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HOME > > Match play and composition blackjack hands

Match play and composition blackjack hands

10 July 2016

By John Grochowski

QUESTION: I used to like it when every casino had a fun book and you could get a little slot play and some match play at the tables, some food discounts, free popcorn or a hot dog – it was fun hunting for the best bargains for a low roller!

The reason I bring it up is that I actually got a couple of match plays last month, and used them on craps at the pass line. The player has to have an edge with the match, right? How big is it?

ANSWER: When you use a match-play coupon and win, you get double winnings for that one play. Bet $5 and a match play on an even-money bet, and if you win, you get $10 in winnings, you keep your $5 bet, and the dealer takes away the coupon. Lose, and you lose $5 and the dealer also takes the coupon.

Without match play, the 1.41% house edge on the pass line in craps means you win 49.295% of the time, and lose 50.705%. Subtract 49.295 from 50.705, and you get 1.41.

So let’s say you wager $5 on the pass line for each of 100,000 come-out rolls. You risk $500,000, and your expectation is that you’ll win 49,295 bets and lose 50,705.

Each time you win using the match-play coupon, you get $10 in winnings, plus you keep your $5 bet. So after 100,000 trials, you have 49,295 x $15, or $739,425. Subtract the $500,000 that represent your wagers, and that means you have a profit of $239,425.

Divide that by $500,000 in wagers, then multiply by 100 to convert to percent, and your edge over the house is 47.885%.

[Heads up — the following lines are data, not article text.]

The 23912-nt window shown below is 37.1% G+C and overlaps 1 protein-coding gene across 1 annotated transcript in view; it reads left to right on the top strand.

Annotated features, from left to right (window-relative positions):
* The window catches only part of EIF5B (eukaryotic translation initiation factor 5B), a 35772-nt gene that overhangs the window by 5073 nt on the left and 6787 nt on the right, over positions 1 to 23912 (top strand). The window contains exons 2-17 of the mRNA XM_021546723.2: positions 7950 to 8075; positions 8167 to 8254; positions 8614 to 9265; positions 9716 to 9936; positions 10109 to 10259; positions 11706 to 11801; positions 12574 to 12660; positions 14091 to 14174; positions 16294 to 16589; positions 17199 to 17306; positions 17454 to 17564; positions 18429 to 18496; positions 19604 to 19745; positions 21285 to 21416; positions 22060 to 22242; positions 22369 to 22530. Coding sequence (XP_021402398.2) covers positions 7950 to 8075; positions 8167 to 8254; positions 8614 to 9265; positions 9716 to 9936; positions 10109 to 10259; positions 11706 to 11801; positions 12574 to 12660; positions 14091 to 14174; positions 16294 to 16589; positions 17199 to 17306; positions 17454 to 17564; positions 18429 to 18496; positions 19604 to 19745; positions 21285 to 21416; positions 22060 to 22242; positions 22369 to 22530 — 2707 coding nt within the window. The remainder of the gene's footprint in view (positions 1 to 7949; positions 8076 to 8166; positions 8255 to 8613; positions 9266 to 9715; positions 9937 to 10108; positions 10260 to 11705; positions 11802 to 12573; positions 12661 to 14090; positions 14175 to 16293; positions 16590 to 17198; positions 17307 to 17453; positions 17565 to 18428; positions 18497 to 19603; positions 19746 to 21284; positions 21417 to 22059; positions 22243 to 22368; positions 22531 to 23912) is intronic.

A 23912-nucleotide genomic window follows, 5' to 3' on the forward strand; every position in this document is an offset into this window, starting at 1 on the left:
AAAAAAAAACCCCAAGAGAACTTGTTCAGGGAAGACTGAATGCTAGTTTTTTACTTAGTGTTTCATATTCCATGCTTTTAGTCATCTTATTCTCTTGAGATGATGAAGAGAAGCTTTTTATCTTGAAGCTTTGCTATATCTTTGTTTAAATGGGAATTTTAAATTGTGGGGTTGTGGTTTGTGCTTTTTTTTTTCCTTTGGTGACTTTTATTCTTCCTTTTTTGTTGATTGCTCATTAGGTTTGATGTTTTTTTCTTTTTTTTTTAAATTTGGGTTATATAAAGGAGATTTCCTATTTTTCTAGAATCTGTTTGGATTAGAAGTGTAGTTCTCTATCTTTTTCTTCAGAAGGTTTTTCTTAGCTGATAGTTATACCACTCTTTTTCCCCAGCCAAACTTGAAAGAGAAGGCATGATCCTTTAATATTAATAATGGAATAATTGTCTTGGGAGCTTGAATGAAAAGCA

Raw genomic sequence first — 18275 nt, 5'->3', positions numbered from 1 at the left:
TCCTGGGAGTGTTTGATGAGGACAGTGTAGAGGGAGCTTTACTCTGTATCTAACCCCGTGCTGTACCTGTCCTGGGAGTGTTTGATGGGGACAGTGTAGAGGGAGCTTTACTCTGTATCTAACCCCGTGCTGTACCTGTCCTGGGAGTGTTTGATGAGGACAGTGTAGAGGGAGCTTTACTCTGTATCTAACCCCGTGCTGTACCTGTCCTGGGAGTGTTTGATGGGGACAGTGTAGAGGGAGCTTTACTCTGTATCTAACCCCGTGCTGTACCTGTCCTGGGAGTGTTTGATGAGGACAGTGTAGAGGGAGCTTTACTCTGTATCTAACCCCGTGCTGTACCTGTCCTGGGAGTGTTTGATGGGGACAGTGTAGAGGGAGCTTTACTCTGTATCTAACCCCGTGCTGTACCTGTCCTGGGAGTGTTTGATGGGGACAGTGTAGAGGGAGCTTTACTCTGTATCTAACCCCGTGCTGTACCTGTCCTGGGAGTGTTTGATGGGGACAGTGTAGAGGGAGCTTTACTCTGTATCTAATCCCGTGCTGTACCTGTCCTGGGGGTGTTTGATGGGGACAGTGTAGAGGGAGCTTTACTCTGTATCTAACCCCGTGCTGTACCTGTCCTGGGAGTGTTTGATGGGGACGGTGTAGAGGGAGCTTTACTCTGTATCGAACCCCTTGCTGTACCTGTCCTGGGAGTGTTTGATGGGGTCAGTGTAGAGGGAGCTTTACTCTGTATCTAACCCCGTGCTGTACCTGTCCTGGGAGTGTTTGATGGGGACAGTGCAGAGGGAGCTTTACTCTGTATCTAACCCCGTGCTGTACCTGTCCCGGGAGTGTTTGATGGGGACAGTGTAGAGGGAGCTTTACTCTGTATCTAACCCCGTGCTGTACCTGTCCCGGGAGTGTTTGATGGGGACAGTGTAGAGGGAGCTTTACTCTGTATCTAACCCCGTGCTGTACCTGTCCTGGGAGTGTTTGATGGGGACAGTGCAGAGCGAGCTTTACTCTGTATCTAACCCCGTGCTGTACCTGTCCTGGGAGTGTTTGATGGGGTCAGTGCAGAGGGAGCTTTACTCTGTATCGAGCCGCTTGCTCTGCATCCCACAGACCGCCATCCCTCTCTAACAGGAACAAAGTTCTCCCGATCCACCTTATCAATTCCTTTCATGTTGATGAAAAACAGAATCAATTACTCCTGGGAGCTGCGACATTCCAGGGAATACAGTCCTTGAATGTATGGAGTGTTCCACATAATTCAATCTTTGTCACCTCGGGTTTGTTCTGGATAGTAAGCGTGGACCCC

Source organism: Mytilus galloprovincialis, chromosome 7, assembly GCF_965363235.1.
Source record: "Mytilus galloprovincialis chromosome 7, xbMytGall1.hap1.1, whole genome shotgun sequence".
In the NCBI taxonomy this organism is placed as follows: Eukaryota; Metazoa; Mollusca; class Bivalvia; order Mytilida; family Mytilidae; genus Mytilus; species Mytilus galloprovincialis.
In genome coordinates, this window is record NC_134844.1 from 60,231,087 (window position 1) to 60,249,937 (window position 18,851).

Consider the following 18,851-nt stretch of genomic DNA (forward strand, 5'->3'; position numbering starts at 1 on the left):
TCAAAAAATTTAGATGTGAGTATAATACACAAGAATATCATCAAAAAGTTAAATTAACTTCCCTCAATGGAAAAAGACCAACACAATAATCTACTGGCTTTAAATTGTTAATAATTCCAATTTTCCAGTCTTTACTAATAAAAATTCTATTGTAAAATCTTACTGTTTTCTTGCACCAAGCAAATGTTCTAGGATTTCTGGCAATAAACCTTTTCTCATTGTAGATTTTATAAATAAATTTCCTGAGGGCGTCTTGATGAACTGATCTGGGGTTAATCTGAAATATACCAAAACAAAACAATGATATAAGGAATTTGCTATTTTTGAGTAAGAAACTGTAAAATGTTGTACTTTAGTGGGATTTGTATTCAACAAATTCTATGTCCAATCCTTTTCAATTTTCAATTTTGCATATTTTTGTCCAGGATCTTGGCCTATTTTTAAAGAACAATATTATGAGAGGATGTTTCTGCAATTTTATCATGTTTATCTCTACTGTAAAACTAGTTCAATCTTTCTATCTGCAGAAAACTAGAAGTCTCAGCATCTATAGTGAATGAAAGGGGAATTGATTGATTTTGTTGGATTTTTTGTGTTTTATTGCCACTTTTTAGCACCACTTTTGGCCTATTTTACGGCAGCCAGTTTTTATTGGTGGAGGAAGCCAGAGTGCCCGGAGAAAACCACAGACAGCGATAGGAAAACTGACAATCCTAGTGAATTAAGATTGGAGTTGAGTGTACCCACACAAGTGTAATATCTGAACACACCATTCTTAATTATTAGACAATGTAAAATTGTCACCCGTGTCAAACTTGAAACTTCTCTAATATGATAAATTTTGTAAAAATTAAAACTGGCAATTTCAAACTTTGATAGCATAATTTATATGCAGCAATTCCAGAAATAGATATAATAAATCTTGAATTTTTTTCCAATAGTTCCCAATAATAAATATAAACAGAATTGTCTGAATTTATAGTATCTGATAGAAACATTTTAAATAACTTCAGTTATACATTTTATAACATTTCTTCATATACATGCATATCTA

If you had an unlimited supply of match-play coupons and never made a bet without one, you would have a 47.885% edge over the house.

QUESTION: Are basic strategy cards (in blackjack) just for your first two cards, or do they apply to the totals after more cards? That is, if I’m supposed to hit 14 when the dealer has a 9, do I still hit when my 14 is a 7, 6 and ace besides when it’s a 9 and 5, 10 and 4 or 8 and 6?

ANSWER: In most cases, yes, you should follow the same strategy with three or more cards as with two. You still hit 14 against a 9 no matter how many cards make up your 14.

The most common exception comes on double down hands. You’re allowed to double down on only your first two cards, so if you have a three-card 11, you can only hit, not double. On nearly all double-down totals, the best play with three or more cards is to hit. The exception is soft 18, where in a six-deck game in which the dealer hits soft 17, basic strategy calls for doubling down vs. dealer’s 2 through 6. If your soft 18 is three or more cards, you stand instead.

To dig a little deeper, there are some close calls on composition-dependent hands. A card counter would consider the full count, not just the cards in one hand, but a non-counter can make a small gain by standing on 16 vs. 10 if the player’s hand includes a 5 or 4. You’d stand vs. 10 with 5-5-4-2, for example, but hit with 10-6 or 9-7.

Composition-dependent gains are small enough that a recreational player doesn’t need to worry too much about such plays. For most players, it’s enough to make the same basic strategy plays with three or more cards that you would with two.

This article is provided by the Frank Scoblete Network. Melissa A. Kaplan is the network's managing editor. If you would like to use this article on your website, please contact Casino City Press, the exclusive web syndication outlet for the Frank Scoblete Network. To contact Frank, please e-mail him at fscobe@optonline.net.

John Grochowski
John Grochowski is the best-selling author of The Craps Answer Book, The Slot Machine Answer Book and The Video Poker Answer Book. His weekly column is syndicated to newspapers and Web sites, and he contributes to many of the major magazines and newspapers in the gaming field. Listen to John Grochowski's "Casino Answer Man" tips Tuesday through Friday at 5:18 p.m. on WLS-AM (890) in Chicago.

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